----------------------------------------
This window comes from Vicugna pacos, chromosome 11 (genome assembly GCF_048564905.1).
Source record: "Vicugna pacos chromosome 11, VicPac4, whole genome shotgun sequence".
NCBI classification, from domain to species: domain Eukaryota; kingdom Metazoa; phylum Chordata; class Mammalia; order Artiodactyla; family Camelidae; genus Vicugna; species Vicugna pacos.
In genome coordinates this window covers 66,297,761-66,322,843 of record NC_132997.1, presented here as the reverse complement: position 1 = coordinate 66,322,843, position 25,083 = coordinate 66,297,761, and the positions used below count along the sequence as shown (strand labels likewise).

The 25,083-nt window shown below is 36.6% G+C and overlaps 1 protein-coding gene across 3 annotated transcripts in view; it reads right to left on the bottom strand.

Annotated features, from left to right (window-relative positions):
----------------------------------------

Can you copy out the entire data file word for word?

This window comes from Vicugna pacos, chromosome 11 (genome assembly GCF_048564905.1).
Source record: "Vicugna pacos chromosome 11, VicPac4, whole genome shotgun sequence".
NCBI classification, from domain to species: domain Eukaryota; kingdom Metazoa; phylum Chordata; class Mammalia; order Artiodactyla; family Camelidae; genus Vicugna; species Vicugna pacos.
In genome coordinates this window covers 66,297,761-66,322,843 of record NC_132997.1, presented here as the reverse complement: position 1 = coordinate 66,322,843, position 25,083 = coordinate 66,297,761, and the positions used below count along the sequence as shown (strand labels likewise).

The 25,083-nt window shown below is 36.6% G+C and overlaps 1 protein-coding gene across 3 annotated transcripts in view; it reads right to left on the bottom strand.

Annotated features, from left to right (window-relative positions):